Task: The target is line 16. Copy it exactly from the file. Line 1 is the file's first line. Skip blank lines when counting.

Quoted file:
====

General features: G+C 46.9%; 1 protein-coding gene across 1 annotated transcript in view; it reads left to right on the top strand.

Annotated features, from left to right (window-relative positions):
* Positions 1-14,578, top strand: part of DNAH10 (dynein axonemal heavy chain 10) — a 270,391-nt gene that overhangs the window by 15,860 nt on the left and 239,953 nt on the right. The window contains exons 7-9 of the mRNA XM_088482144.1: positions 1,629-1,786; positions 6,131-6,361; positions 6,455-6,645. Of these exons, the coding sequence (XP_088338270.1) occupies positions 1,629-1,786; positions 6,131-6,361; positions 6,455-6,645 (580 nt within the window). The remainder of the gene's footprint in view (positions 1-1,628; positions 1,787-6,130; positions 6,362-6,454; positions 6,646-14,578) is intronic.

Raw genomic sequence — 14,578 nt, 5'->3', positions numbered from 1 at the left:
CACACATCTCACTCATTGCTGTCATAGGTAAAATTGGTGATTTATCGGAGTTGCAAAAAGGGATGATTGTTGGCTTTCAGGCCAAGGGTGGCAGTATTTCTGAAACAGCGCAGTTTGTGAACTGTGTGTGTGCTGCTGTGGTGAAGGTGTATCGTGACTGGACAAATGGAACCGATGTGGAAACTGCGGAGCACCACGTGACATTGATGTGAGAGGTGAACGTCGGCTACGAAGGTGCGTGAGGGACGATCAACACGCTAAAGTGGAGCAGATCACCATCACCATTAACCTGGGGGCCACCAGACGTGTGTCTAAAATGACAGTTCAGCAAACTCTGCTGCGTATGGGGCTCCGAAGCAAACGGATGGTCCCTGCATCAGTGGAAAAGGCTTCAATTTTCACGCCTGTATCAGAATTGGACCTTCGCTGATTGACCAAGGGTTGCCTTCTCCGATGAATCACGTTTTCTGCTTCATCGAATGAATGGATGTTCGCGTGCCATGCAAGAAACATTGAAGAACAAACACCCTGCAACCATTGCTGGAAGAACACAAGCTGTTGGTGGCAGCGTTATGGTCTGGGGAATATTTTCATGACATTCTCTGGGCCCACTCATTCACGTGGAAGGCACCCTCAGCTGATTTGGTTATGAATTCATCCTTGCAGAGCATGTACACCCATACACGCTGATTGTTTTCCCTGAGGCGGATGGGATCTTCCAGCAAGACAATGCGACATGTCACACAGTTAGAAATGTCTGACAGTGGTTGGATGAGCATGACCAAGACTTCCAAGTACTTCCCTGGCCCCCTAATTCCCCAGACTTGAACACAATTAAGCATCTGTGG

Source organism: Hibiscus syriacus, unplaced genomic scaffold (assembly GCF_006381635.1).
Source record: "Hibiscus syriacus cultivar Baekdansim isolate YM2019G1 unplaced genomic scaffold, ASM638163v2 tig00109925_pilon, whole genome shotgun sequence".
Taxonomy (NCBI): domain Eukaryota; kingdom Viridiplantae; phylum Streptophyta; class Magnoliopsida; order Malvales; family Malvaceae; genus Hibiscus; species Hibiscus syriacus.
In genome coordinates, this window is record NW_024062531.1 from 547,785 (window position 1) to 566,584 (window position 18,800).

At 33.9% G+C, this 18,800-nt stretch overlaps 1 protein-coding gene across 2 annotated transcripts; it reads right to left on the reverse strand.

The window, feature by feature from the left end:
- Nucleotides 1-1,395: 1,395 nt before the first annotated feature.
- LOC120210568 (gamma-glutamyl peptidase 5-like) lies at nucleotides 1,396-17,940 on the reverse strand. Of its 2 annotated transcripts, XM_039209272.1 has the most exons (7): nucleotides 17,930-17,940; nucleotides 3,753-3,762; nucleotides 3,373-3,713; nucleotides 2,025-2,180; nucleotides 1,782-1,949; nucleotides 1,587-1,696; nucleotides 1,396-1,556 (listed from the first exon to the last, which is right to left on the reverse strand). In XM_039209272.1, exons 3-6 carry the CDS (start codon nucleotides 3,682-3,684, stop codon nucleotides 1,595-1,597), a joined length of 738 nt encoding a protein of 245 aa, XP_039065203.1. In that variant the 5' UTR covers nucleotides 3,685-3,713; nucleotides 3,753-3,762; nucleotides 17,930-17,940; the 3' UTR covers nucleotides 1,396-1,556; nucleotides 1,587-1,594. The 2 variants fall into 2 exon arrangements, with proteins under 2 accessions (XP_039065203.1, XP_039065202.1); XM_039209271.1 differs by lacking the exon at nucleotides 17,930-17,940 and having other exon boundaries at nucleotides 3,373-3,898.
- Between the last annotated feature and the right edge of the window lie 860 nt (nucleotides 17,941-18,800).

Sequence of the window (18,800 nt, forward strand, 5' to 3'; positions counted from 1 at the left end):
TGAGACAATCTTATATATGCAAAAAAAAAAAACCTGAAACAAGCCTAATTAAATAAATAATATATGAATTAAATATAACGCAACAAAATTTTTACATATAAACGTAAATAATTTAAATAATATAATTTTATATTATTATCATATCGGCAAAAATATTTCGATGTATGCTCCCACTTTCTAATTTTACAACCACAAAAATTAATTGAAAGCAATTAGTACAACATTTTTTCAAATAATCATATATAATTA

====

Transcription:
TGAGACAATCTTATATATGCAAAAAAAAAAAACCTGAAACAAGCCTAATTAAATAAATAATATATGAATTAAATATAACGCAACAAAATTTTTACATATAAACGTAAATAATTTAAATAATATAATTTTATATTATTATCATATCGGCAAAAATATTTCGATGTATGCTCCCACTTTCTAATTTTACAACCACAAAAATTAATTGAAAGCAATTAGTACAACATTTTTTCAAATAATCATATATAATTA